Michelle Dillon couldn’t move out.
The 32-year-old southern Seattle resident first started looking for a new apartment when her landlord raised the rent in 2015. It began with a $50 hike and kept climbing. By December 2016, the cost of her modest dwelling had ballooned from from $1,360 to $1,650 a month, a sum she split with her roommate.
“I was making about $1,200 a month,” says Dillon, who worked for a nonprofit in the city at the time. “After I paid rent and all my bills, I had about $200 left over for groceries.” This wasn’t sustainable.
But as her search for a cheaper apartment commenced, Dillon quickly realized that the cost of moving into a new place was prohibitive. Landlords around Seattle regularly required new tenants to pay an up-front sum that included first and last month’s rent, a hefty security deposit, as well as a whole slate of “administrative” fees. In a city where rents are already astronomically high, Dillon discovered that these “move-in fees” would cost her at least $2000, and often twice that, simply to switch apartments. She couldn’t swing it. So she stayed put and kept getting squeezed.
“The landlords know exactly what they are doing,” she says, describing a dystopian Seattle housing market where state law prohibits rent control and where there aren’t enough affordable units to go around. “They know how hard it is for renters to find a new place. They know how hard they can push. It gives them power to raise rents.”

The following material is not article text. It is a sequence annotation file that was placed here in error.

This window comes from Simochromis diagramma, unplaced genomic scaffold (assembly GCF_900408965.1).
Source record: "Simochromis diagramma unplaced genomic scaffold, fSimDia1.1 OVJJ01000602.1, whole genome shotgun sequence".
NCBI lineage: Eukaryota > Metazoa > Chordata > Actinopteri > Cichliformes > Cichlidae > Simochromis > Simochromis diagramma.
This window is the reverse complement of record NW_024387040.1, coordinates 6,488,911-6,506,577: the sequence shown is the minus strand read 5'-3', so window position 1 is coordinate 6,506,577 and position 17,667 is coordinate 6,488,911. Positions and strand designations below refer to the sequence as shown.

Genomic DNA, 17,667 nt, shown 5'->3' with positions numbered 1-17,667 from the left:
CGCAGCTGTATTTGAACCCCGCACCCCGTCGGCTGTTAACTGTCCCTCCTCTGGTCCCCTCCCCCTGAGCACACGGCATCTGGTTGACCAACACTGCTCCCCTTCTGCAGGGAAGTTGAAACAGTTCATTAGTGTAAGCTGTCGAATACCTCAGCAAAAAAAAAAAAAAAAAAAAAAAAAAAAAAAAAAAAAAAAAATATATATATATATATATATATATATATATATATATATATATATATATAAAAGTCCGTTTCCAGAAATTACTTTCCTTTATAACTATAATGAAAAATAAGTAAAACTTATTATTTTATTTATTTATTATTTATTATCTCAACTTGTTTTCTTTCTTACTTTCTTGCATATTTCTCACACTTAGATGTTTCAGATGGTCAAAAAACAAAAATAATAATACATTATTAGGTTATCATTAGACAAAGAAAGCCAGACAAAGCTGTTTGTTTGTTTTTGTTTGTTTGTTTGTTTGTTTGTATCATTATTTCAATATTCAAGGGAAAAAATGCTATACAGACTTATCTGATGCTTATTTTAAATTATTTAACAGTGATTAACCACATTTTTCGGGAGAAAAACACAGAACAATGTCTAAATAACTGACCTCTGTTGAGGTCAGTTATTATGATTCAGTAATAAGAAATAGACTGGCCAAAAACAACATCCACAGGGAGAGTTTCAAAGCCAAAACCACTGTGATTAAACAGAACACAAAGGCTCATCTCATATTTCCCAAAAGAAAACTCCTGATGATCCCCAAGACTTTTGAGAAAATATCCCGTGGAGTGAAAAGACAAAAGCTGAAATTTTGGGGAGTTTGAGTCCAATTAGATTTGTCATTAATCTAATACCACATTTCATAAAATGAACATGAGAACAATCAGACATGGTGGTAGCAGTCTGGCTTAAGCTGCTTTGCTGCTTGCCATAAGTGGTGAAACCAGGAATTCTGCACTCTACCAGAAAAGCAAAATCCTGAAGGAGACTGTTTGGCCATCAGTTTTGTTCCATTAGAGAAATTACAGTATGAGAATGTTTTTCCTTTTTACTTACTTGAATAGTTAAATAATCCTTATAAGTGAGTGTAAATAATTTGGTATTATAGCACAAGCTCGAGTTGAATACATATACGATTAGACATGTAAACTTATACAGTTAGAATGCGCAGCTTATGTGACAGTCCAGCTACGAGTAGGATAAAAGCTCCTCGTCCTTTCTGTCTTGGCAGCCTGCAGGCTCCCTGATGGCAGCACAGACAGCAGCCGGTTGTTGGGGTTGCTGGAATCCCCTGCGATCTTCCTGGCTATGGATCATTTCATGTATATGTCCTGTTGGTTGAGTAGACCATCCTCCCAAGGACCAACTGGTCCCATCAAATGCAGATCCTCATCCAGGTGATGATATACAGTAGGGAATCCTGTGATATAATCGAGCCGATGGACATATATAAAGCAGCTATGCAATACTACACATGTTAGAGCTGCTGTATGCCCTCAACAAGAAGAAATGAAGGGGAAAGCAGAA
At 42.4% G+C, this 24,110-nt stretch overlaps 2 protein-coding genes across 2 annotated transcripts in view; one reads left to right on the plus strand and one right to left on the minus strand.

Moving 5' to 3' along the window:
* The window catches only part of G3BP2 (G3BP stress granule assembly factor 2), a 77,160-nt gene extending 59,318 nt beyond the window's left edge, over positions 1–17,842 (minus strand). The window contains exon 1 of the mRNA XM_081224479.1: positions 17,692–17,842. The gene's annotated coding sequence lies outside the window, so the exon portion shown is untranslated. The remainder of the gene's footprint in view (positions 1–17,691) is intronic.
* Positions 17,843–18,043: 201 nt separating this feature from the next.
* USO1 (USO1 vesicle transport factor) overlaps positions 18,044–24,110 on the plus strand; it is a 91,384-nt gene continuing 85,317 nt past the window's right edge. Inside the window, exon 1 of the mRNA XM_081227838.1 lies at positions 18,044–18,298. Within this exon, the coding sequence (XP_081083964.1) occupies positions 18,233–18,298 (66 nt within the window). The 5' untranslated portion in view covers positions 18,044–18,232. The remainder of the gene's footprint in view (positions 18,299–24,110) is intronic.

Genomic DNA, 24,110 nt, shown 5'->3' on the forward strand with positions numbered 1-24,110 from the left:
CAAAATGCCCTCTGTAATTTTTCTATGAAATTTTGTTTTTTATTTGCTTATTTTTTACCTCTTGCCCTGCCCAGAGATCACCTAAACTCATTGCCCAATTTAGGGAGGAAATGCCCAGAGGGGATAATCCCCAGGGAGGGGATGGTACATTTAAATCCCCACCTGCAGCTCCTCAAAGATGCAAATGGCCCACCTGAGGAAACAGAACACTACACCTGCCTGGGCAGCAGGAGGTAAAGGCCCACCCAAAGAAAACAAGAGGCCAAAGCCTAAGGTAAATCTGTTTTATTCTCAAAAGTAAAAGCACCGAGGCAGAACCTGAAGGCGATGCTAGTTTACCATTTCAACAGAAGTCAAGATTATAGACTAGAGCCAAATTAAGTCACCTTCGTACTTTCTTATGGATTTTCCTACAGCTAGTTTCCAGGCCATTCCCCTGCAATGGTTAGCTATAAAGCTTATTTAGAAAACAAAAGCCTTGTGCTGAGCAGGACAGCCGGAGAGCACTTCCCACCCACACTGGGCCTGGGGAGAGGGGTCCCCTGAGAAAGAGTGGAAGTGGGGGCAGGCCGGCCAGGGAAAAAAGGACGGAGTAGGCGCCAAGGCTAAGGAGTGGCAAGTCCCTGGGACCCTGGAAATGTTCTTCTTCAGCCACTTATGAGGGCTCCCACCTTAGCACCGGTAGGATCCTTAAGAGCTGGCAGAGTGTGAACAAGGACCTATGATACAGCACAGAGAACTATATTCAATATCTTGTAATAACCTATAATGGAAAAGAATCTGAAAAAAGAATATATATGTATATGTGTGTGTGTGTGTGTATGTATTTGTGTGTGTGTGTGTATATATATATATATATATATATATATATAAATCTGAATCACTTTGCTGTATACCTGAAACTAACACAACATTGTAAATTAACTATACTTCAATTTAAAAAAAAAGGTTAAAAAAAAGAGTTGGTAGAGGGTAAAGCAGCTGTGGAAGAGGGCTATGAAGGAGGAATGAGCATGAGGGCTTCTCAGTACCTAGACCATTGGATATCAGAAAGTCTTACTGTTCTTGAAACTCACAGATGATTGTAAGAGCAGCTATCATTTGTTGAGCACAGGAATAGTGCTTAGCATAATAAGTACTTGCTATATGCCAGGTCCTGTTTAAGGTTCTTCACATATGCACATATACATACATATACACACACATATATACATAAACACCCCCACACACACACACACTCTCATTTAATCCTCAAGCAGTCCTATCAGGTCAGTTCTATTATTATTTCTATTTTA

But rental-property owners may have finally pushed too far too fast. After years of jacking prices higher and higher—rents in Seattle have jumped 57 percent in the last six years—landlords are facing a revolt from a young and vibrant tenants’ rights movement in the city. Like similar efforts burbling up in San Francisco, New York, and other rent-burdened towns, Seattle’s tenants’ movement is building power in the streets and translating it into progressive action at City Hall. They are organizing to protect poor and working-class residents, fight fees, combat discrimination, and ultimately enshrine a comprehensive tenants’ bill of rights in the city. And they are doing so, in a number of instances, by pushing policies that have not been tried before.
“There has been a sea change, and the renter’s voice has been able to penetrate through the halls of government here in Seattle,” says Kshama Sawant, a socialist activist who sits on City Council. “It has succeeded in completely changing the political conversation.”